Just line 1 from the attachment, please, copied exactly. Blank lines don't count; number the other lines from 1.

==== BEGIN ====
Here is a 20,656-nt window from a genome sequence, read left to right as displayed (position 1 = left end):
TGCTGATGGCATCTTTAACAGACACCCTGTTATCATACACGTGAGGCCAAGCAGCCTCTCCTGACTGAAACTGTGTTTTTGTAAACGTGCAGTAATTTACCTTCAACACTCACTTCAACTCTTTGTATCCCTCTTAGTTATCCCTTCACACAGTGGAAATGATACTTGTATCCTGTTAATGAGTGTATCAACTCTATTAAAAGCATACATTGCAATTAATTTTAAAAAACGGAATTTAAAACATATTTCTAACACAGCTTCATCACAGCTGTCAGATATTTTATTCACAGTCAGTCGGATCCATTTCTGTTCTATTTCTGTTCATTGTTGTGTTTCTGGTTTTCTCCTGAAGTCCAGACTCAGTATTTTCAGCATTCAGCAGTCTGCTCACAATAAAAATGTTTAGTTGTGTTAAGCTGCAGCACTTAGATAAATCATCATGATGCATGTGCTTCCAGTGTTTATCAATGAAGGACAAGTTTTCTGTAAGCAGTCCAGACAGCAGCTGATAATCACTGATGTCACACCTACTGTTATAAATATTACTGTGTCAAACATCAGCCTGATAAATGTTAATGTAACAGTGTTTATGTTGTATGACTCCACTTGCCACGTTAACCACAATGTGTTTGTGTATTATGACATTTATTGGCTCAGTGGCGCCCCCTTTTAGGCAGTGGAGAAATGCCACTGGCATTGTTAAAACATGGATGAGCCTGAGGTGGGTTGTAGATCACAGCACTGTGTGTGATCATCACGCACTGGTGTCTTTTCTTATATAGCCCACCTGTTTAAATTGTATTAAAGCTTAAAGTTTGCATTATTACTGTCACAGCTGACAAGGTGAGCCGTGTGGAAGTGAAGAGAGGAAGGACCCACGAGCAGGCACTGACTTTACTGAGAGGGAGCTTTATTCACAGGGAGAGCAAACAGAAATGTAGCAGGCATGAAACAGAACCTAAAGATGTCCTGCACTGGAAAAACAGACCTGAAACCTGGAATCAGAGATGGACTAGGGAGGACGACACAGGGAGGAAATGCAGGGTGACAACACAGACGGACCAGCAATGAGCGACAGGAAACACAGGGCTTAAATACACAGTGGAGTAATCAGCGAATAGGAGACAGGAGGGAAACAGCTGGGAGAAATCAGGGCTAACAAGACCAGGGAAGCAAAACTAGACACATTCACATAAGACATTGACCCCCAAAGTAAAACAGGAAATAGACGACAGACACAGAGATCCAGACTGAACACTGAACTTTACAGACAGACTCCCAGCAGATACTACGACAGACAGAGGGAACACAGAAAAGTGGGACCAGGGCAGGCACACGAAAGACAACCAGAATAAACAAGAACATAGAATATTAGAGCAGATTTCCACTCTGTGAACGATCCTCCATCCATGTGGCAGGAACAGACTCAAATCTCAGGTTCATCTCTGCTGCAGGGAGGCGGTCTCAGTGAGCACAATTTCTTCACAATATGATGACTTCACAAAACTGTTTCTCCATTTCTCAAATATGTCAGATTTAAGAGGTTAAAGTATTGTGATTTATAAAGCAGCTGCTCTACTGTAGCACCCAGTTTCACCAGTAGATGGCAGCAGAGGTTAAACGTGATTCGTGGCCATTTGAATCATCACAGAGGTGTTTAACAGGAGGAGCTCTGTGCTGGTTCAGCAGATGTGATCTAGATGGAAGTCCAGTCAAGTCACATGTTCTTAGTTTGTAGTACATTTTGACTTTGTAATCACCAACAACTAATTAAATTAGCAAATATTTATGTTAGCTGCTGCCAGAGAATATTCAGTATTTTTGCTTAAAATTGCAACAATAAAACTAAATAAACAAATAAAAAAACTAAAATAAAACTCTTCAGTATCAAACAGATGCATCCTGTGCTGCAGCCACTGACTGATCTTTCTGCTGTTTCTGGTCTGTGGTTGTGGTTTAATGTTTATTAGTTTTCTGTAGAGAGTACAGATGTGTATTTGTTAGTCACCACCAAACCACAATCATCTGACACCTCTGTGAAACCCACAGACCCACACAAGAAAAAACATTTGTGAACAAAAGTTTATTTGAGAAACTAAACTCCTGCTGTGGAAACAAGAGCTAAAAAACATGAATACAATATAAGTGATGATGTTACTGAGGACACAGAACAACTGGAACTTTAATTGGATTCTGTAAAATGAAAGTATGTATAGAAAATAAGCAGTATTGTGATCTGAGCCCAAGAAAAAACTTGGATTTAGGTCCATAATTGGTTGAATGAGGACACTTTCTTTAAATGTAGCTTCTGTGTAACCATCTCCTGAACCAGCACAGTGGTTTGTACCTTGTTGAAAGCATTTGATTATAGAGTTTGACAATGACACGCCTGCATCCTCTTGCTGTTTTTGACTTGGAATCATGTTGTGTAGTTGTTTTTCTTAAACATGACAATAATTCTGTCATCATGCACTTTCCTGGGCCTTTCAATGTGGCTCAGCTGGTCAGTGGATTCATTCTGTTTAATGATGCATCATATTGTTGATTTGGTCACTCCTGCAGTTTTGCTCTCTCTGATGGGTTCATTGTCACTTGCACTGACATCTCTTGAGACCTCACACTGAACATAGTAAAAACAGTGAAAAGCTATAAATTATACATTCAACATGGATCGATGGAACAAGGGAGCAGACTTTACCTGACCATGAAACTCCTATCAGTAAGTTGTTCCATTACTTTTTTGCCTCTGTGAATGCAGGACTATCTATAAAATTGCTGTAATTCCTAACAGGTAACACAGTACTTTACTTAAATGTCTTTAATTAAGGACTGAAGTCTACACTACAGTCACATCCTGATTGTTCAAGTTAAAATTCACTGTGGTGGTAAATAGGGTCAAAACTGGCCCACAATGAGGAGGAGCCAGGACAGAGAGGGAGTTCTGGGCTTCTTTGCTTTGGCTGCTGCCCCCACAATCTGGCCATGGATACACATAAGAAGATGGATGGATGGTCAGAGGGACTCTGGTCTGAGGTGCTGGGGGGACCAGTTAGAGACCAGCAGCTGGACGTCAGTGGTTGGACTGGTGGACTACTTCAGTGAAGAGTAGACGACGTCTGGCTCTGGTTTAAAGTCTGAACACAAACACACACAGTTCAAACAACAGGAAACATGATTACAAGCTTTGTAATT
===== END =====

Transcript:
Here is a 20,656-nt window from a genome sequence, read left to right as displayed (position 1 = left end):